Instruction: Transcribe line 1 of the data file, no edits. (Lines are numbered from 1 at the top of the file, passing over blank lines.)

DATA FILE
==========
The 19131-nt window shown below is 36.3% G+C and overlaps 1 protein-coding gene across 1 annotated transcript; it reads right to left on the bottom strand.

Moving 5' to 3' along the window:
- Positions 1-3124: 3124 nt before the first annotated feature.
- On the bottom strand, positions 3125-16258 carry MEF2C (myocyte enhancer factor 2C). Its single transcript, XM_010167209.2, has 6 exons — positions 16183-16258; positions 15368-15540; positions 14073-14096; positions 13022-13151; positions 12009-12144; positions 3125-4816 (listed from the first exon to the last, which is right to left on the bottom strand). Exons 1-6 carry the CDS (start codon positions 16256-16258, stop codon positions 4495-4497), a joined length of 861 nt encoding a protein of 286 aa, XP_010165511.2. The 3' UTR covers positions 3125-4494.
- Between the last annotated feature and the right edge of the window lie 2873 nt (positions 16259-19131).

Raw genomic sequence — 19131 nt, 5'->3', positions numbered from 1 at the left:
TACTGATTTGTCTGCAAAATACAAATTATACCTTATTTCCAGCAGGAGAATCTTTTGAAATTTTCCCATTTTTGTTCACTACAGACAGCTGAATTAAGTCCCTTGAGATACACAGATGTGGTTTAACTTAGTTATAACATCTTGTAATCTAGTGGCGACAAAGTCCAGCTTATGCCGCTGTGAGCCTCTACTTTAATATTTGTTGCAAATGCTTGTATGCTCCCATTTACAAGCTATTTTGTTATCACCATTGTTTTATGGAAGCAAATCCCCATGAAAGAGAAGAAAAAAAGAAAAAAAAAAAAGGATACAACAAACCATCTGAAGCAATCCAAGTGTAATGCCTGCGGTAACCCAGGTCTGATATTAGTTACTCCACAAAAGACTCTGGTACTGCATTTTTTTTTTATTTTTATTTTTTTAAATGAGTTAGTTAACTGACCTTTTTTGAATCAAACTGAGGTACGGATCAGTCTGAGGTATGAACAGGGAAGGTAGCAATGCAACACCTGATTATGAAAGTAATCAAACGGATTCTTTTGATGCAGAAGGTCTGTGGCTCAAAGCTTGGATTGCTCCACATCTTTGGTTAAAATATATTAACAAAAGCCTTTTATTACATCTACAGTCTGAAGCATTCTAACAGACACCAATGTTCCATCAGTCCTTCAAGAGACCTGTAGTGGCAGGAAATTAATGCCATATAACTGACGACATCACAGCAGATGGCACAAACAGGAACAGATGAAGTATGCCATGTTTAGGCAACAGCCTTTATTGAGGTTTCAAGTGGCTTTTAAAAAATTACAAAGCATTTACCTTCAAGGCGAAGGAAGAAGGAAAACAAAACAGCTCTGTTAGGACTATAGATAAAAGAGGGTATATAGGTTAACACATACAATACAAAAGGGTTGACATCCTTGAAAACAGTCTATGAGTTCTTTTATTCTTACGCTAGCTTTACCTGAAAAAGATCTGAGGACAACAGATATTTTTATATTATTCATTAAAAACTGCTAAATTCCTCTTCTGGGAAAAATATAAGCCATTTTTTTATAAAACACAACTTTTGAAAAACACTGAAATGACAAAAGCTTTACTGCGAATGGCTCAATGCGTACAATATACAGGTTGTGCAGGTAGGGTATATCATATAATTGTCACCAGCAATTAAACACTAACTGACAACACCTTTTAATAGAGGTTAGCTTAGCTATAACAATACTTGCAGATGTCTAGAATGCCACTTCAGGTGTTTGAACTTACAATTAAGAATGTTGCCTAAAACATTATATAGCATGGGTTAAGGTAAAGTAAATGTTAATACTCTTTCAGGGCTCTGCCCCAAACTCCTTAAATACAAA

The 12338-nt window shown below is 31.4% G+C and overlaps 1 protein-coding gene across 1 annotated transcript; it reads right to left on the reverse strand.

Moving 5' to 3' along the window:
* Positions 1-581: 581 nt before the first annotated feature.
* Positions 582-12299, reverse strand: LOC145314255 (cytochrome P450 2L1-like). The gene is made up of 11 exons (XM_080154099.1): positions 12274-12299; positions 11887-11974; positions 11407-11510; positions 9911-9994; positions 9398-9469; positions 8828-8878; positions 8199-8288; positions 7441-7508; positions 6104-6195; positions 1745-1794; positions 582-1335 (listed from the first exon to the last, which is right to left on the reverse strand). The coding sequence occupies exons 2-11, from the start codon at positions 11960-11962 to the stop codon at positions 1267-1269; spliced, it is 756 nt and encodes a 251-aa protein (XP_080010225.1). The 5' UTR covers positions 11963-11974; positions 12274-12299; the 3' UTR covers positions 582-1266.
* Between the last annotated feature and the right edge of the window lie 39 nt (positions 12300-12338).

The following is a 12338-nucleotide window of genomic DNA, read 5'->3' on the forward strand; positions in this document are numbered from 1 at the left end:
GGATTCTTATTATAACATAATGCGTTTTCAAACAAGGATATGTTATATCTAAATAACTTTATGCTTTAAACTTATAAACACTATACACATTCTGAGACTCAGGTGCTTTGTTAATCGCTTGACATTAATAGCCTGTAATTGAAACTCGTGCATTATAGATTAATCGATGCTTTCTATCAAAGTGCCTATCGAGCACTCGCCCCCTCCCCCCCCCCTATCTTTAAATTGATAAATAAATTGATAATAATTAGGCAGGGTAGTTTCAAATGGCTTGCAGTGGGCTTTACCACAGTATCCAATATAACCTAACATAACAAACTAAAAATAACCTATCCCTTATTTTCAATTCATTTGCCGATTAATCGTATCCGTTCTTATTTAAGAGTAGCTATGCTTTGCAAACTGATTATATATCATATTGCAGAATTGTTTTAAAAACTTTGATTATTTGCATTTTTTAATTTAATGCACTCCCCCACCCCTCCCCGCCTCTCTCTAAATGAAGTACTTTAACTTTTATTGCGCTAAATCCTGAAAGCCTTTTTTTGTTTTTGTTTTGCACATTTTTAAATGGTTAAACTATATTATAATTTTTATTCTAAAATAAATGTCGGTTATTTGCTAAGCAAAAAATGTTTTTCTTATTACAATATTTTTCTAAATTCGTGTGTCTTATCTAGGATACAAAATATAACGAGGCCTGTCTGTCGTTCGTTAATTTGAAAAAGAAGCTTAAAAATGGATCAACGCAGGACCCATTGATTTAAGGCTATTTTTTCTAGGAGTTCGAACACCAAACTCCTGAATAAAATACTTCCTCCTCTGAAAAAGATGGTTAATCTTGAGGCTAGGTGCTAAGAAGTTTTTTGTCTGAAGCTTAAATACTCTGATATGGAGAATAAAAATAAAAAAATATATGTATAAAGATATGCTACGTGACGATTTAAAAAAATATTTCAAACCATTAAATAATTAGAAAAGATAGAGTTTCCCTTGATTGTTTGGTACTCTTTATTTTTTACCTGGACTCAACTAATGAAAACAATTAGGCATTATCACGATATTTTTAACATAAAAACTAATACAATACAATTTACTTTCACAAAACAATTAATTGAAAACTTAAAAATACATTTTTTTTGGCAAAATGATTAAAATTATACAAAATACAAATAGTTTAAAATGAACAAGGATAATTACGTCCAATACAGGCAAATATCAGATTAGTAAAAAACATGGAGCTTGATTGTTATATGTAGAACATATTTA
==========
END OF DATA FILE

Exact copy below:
The 19131-nt window shown below is 36.3% G+C and overlaps 1 protein-coding gene across 1 annotated transcript; it reads right to left on the bottom strand.